Keywords: obsity, weight loss, stage of change, diet, exercise

Obesity is a leading cause of preventable deaths and morbidity1 and affects 30% of U.S. adults.2 Many obesity-related health risks can be reduced by modest weight loss.35 However, although 64% of men and 78% of women report attempts to control weight, only a minority engage in appropriate dietary habits and physical activity.6 Moreover, few patients have discussions with their physicians about weight or effective strategies to achieve sustainable weight loss.7,8

Given the high prevalence of overweight and obesity, physicians may not be able to counsel all patients at risk. Furthermore, not all patients seen in primary care are “ready” to engage in dietary and exercise behaviors essential to controlling weight.9 The Transtheoretical Model10 postulates that patients' readiness to change behavior can be assigned to 1 of 5 stages. Patients in the first 2 stages—precontemplative and contemplative—are ambivalent about making change. Patients in the 3 advanced stages—preparation, action, and maintenance—have invested some effort in planning or maintaining change and may be more likely to benefit from action-oriented behavioral interventions. While patients at earlier stages may benefit from counseling about the harms of their current behaviors and the benefits of change, patients in the preparation, action, and maintenance stages may be more receptive to advice about specific strategies to effect or sustain behavior change.11,12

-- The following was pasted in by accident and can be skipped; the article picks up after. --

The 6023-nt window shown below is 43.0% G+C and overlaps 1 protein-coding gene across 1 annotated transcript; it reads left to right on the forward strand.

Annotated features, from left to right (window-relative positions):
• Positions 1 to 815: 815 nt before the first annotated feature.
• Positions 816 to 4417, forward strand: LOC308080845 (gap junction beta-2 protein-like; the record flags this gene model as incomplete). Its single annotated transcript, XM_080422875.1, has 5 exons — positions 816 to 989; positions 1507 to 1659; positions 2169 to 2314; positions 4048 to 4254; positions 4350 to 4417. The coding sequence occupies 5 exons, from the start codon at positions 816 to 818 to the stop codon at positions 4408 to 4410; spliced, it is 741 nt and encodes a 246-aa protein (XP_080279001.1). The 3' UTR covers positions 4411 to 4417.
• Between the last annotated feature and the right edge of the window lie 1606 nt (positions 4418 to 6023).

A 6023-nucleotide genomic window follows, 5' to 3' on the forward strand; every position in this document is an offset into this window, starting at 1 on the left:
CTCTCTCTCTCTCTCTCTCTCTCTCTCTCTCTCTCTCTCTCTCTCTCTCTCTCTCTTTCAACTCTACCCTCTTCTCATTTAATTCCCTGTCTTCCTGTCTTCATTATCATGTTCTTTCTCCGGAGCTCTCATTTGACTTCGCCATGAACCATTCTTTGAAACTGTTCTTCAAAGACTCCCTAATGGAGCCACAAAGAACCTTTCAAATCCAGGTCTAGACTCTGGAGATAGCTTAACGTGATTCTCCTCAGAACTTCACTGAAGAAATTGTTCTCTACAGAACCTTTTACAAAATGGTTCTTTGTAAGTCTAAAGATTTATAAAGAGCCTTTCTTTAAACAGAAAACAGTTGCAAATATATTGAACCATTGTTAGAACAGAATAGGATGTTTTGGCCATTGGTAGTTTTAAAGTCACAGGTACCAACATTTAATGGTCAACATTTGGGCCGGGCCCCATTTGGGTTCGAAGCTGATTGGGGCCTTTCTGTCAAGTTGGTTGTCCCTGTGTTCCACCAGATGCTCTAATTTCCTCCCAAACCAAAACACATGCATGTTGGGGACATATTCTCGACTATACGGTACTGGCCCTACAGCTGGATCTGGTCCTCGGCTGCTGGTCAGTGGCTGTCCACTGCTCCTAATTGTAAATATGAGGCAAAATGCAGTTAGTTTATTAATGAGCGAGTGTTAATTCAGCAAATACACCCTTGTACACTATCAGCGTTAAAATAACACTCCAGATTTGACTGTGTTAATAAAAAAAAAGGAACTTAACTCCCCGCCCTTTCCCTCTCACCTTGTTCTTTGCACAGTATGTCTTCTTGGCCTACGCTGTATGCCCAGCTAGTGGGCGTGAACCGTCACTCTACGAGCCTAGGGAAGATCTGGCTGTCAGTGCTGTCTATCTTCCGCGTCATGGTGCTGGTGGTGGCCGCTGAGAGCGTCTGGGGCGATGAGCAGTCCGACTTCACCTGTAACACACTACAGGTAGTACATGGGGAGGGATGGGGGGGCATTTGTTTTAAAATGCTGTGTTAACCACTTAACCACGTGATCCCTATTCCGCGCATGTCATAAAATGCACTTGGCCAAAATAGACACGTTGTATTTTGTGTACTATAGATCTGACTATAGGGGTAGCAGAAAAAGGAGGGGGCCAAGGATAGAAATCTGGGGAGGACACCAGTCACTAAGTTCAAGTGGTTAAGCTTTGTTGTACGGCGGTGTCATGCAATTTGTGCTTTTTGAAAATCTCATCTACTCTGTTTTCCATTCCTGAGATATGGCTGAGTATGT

Counseling about weight loss includes advice about weight loss, diet, and exercise. Assessing stage of change for multiple weight-related behaviors can be time consuming in clinical practice. Few studies have examined what proportion of patients who are at advanced stages for weight loss are also at an advanced stage for improving diet and exercise.9 One strategy may be to screen initially for patients' readiness to lose weight and then only screen for readiness to improve diet and exercise in patients motivated to lose weight. This approach may create missed opportunities, however, to counsel patients who may not want to lose weight but are motivated to exercise or improve diet.